'Life of the party': Coolup mother pays tribute to 18-year-old daughter

A Coolup mother who lost her 18-year-old daughter in a car crash less than two weeks ago, says the teenager was the "life of the party".

Kahlia Mounsey tragically died at 4pm on Thursday, May 2 after the Ford Ranger utility work car she was driving crossed to the incorrect side of the road, striking a tree on South Western Highway.

Mother Robyn Mounsey said the messages of support and condolences were appreciated.

"I know it's rocked Waroona, Coolup, Pinjarra, people from Toodyay, people from miles away and I think 'how did they even know her?'" she said.

"She was a social butterfly."

Her dad should be walking her down the aisle. She will never get that.

Robyn Mounsey

Kahlia, an electrical apprentice, had just finished a job at the new Genesis oncology centre in Mandurah and was travelling back to the workshop in Waroona.

"Major Crash have said everything is indicative that she has fallen asleep at the wheel," Ms Mounsey said.

"My son rang me, he had finished work and recognised the car, I was 10 minutes behind him."

Ms Mounsey said Kahlia had a close-knit family and was remembered by her father Danny, brother Rhys, 23, sister Shae, 21, and younger brother Chase, 17 - all of whom she was "very close" with.

I remember thinking how do people lose a child and keep going?

Robyn Mounsey

"They're devastated," she said.

Ms Mounsey said Kahlia, who also went by 'The Mounsey Kid', 'Rosebud' and 'Poppy', was bubbly, independent and strong minded.

"Kahlia was the life of the party," she said.

"She was a real individual and liked being around other people. She was even named Belle of the Ball in her last year at Pinjarra Senior High School."

Kahlia attended St Joseph's Catholic Primary School Pinjarra, Mandurah Catholic College and Pinjarra Senior High School and liked sport, including swimming, soccer and football and spending time with her friends.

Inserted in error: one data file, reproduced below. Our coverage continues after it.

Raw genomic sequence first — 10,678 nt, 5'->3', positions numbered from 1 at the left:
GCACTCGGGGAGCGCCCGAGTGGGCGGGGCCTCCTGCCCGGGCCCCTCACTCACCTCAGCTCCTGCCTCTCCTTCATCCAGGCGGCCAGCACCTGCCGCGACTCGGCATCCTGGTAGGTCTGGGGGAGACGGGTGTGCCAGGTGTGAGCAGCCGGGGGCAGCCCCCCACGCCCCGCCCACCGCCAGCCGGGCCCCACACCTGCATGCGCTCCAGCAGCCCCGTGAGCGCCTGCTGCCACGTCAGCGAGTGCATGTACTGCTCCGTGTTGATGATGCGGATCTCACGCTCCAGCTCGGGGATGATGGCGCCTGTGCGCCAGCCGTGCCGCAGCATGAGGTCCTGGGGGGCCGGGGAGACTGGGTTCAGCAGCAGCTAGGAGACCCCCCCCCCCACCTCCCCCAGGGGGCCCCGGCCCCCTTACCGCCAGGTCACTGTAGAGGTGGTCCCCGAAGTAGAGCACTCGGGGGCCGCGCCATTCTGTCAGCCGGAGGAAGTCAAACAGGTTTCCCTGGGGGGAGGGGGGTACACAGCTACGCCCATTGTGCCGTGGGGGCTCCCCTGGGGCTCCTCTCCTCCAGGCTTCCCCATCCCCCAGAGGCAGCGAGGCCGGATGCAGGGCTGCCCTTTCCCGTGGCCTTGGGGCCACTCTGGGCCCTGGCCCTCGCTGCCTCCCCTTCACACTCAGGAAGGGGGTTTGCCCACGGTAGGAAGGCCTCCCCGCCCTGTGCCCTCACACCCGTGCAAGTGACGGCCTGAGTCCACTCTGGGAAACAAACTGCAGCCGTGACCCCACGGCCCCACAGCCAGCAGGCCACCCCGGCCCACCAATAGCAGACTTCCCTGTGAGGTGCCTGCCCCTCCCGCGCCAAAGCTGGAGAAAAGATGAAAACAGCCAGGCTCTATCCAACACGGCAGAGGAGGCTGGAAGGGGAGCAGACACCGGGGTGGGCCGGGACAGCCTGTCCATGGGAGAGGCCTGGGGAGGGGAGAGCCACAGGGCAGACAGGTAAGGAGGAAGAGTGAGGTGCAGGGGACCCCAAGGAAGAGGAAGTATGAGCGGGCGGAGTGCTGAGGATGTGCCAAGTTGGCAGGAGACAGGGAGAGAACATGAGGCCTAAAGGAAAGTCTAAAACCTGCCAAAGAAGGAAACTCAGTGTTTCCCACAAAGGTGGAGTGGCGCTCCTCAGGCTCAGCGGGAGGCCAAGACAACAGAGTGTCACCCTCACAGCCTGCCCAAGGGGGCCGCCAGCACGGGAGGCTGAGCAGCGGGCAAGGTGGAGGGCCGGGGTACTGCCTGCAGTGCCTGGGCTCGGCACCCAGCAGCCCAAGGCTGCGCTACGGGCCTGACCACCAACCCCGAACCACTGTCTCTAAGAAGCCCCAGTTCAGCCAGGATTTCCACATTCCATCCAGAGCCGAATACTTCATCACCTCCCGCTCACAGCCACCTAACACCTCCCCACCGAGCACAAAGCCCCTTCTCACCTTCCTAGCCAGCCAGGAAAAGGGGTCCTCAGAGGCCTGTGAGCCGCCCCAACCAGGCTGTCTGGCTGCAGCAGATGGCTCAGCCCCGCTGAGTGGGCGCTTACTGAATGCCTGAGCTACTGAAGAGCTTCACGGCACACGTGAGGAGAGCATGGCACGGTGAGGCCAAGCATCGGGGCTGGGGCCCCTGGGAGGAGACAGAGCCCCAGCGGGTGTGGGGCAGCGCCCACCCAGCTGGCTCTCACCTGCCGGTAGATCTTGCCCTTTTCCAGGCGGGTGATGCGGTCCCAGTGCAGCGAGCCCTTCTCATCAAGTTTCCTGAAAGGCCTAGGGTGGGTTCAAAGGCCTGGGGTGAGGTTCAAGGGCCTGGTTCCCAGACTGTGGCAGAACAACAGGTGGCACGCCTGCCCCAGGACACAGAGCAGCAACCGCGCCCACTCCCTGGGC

She entered a man's field and wanted to prove them wrong,

Robyn Mounsey

Being the bubbly girl she was, Ms Mounsey said she had been inundated with messages of support from families, friends and community groups.

"It's overwhelming," she said.

"People that I do and don't know have reached out. Everyone is gutted and it's hard to talk to anybody about it."

Ms Mounsey said Kahlia loved working with Rob Wheeler in Waroona as an electrical apprentice and had previously worked in Melbourne on shopping centres and apartment buildings.

"She entered a man's field and wanted to prove them wrong, she found her dream job and was so happy doing something she loved," she said.

"She had such a passion for it and liked to think she was boss.

"She is not scared of getting dirty and doing boy things, but she was also a pretty girl princess and loved her girly things. She had a pink work hat, boots and her pink nails."

It has been a tragic six months for Ms Mounsey, who has lost four family members, including her father.

"I remember thinking 'how do people lose a child and keep going?'" she said.

"Not talking or texting her everyday, making her lunches or hearing her car pull up in the driveway.

"How am I sitting here? I don't know how to move forward and live without her. You wouldn't wish this on anybody."

Ms Mounsey said it was hard to think of what her daughter's future would have looked like.

"The girls should be shopping with their babies together one day," she said.

"Her dad should be walking her down the aisle. She will never get that."

Ms Mounsey said Kahlia was planning on working for another four years, before heading overseas to travel.

The last words Kahlia said to her mum was, "It's okay Mum, you know I love you".

"She gave me a hug and had washed her hair, I can still smell it," Ms Mounsey said.